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Cincinnati Insurance Co. v. Regions Bank

United States District Court, E.D. Tennessee, Chattanooga

September 27, 2019

CINCINNATI INSURANCE CO., Plaintiff and Counter-Defendant,
v.
REGIONS BANK, Intervenor Plaintiff, Counter-Claimant, And Cross-Claimant,
v.
MARY McLEAN and TIMOTHY McLEAN, Defendants, Cross-Defendants, and Counter-Claimants,
v.
IN RE $125, 000, Intervenor.

          LEE JUDGE

          MEMORANDUM OPINION & ORDER

          REEVES JUDGE

         What began as an action for declaratory relief filed by Cincinnati Insurance Co. (“Cincinnati Insurance”) against Mary McLean and Timothy McLean (collectively, the “McLeans”) is now an interpleader action between the McLeans’ former attorney, William T. Alt, P.C. (“Alt”), and Regions Bank. In the original dispute, Cincinnati Insurance deposited $125, 000 with the Court in accordance with a settlement between Cincinnati Insurance, the McLeans, and Regions Bank. Alt contends that he has a priority charging lien on the settlement funds arising from representation in the separate state-court action that prompted this case. Regions Bank contends that they have a priority lien on the settlement to the funds as garnishee to money owed to the McLeans and held by Cincinnati Insurance.

         Three motions are before the court: Alt’s motion for summary judgment [D. 83], Regions Bank’s cross-motion for summary judgment [D. 86], and Alt’s motion to strike an affidavit filed by Regions Bank in support its cross motion for summary judgment [D. 94]. The Court will first address the cross-motions for summary judgment, followed by the motion to strike.

         I. Motions for Summary Judgment

         A. Background

         1. History of the Case

          This decade-long litigation saga began in 2009 when Jason and Honey Taylor sued the McLeans and their contractor, Vision Homes, LLC (“Vision Homes”) in the Hamilton County Chancery Court, due to a dispute regarding construction of a new home in Signal Mountain, Tennessee on neighboring property. The McLeans cross-claimed against Vision Homes for a variety of construction defects and contractual violations. Cincinnati Insurance aided Vision Homes in its defense of the cross-claim brought by the McLeans because the suit alleged property damage, which triggered Cincinnati Insurance’s obligation to defend under an insurance policy.

         However, the home was never completed and the McLeans defaulted on their construction loan from Regions Bank. In 2013, Regions Bank foreclosed on the property and sought to recover a deficiency from the McLeans. This case was consolidated with the prior case against the McLeans, and Regions Bank received a deficiency judgment in July 2015 in the amount of $419, 420.99. Regions Bank recorded the judgment in the Hamilton County Register’s Office on September 22, 2015.

         In 2016, the McLeans prevailed in their claim against Vision Homes in the amount of $536, 000. But, because of the previous foreclosure on the home by the time of trial, the McLeans instead sought restitution damages under the contract between Vision Homes and the McLeans, not property damages. The Hamilton County Chancery Court awarded restitution damages. However, Vision Homes had been dissolved in 2013, leaving Cincinnati Insurance, insurer of Vision Homes, in a predicament. Cincinnati Insurance had participated in Vision Homes’ defense because the suit alleged property damage, but the restitution damages awarded were debatably not covered by the insurance policy’s indemnification provisions.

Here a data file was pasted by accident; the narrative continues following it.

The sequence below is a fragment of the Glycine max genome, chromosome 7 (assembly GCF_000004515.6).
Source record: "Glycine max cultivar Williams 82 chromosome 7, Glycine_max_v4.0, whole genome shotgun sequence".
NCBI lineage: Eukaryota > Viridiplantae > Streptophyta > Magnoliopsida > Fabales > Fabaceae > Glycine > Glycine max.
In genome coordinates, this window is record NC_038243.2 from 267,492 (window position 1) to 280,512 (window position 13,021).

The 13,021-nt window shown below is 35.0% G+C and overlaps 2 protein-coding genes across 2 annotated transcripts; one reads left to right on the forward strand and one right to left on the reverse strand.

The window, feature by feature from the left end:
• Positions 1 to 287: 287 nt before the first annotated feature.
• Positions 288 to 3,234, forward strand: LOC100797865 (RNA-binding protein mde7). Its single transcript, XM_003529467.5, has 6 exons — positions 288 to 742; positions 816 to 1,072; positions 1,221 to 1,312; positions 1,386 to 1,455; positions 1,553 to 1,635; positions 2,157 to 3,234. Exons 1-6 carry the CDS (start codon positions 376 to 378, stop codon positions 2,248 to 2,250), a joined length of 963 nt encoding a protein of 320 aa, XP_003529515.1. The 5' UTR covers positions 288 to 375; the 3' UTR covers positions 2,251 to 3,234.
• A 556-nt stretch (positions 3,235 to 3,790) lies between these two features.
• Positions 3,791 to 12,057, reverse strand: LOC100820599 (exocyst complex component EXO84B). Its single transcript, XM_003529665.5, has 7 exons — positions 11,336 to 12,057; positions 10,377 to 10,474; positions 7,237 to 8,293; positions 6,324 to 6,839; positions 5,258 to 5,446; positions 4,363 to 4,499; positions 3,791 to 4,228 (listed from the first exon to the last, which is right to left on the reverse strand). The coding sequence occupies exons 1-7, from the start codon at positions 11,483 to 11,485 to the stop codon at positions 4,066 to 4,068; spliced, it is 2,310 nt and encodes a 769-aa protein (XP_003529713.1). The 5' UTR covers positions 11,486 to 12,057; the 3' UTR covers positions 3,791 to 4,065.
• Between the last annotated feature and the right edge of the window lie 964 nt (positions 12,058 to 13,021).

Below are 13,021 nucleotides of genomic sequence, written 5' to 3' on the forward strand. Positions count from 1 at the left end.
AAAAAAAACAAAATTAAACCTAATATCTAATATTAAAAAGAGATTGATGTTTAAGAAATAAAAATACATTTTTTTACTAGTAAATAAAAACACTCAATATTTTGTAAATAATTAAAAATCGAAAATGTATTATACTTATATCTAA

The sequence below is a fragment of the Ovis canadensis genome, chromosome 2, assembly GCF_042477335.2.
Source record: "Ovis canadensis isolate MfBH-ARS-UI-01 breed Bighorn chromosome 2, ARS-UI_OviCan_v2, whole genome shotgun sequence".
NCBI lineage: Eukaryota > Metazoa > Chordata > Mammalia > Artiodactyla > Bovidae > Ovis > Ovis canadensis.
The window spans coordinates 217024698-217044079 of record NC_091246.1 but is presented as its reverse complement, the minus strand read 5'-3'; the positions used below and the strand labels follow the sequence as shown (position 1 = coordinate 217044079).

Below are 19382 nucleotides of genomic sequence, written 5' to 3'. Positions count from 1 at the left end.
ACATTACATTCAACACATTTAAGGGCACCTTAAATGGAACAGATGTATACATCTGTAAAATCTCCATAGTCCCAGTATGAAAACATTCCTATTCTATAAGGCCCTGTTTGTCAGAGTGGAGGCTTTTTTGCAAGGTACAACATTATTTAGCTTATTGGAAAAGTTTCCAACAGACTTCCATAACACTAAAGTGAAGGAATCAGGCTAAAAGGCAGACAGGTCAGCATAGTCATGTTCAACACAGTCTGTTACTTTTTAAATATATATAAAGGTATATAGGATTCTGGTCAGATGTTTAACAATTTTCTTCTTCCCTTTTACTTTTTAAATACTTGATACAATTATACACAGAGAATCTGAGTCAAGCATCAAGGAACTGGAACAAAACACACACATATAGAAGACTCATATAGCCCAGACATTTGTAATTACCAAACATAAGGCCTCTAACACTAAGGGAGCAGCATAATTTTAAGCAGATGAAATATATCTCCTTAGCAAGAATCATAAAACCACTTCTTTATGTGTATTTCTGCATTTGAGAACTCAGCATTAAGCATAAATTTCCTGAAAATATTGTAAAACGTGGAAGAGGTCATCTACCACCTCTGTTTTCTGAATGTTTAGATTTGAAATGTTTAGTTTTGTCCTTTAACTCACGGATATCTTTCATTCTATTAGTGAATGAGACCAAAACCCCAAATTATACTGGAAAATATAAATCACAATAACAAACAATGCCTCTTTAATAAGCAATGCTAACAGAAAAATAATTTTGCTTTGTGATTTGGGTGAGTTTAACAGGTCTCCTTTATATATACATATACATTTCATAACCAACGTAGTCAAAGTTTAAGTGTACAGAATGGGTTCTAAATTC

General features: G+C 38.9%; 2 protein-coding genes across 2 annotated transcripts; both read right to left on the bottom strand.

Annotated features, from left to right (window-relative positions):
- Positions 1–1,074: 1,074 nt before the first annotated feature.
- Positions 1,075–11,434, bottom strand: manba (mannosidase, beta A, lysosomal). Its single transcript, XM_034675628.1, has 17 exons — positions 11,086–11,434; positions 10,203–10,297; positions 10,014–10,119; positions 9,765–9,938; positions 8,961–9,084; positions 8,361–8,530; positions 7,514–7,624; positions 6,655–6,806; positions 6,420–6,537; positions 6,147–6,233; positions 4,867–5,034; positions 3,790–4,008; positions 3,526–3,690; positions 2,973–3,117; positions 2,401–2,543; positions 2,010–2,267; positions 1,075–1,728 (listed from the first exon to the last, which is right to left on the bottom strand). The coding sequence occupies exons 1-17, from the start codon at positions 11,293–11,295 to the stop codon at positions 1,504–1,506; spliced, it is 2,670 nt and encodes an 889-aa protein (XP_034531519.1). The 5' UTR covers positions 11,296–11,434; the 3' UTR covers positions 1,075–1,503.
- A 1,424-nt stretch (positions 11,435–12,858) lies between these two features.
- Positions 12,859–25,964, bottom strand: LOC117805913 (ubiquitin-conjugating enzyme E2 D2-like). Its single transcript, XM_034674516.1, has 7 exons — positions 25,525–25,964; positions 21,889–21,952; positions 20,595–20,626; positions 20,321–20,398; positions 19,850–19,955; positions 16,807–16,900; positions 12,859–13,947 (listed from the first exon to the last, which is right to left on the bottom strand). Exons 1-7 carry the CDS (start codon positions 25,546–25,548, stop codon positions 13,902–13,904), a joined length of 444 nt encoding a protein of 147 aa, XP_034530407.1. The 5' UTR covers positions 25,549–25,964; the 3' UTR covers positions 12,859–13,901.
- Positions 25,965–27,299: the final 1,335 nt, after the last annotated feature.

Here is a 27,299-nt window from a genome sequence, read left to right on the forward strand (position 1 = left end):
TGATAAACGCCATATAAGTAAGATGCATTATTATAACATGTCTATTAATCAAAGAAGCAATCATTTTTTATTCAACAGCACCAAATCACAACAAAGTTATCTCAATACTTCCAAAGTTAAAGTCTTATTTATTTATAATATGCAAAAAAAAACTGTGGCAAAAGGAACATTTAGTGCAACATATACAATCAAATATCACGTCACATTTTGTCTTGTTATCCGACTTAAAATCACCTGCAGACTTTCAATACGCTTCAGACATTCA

Consequently, in June 2016, Cincinnati Insurance brought this action in this Court seeking a declaratory judgment as to whether, under its contract with Vision Homes, it was obligated to indemnify Vision Homes for the damages awarded to the McLeans in the state court action.

         In July 2016, Regions Bank brought a garnishment action in the Hamilton County Chancery Court seeking to garnish any money owed to the McLeans by Cincinnati Insurance, later moving for entry of conditional judgment and for a writ of scire facias. However, Cincinnati Insurance removed the garnishment action to this Court in August 2016, and, in September 2016, Regions Bank moved to intervene in this case, which this Court allowed.

         In October 2016, the parties were ordered to mediation, which resulted in a tentative settlement between Cincinnati Insurance, the McLeans, and Regions Bank. Notably, the settlement required that “[Cincinnati Insurance] would pay $125, 000, which would go to [Regions Bank].”

         2. Development of Mr. Alt’s Claim

         Alt represented the McLeans in the Vision Homes litigation pursuant to a retainer agreement executed on August 3, 2015 and substituted for the McLeans’ original counsel. However, the protracted litigation sapped the McLean’s ability to pay Alt’s rate and Alt and the McLeans amended the retainer to provide Alt with a contingency fee of “25% of any judgment that is recovered by the McLeans against Vision Homes, LLC, but in no event less than Fifty Thousand Dollars ($50, 000).” He recorded an “Abstract of Lien Lis Pendens” in the Hamilton County Register’s Office on December 4, 2015, along with a “Notice of Attorney’s Statutory Lien.”

         Alt continued to represent the McLeans in this case as well, including at the aforementioned mediation. Alt purportedly accepted the settlement on the McLeans behalf, then withdrew his representation due to a conflict of interest. He then filed his first motion to intervene in this case, seeking a lien on the settlement funds to recover attorney’s fees.

         3. Clash of Claims

          The ensuing confusion arising from Alt’s claim ultimately scuttled the settlement. After cross-motions to enforce the settlement, the Court found in July 2017 that the ambiguity in the ...


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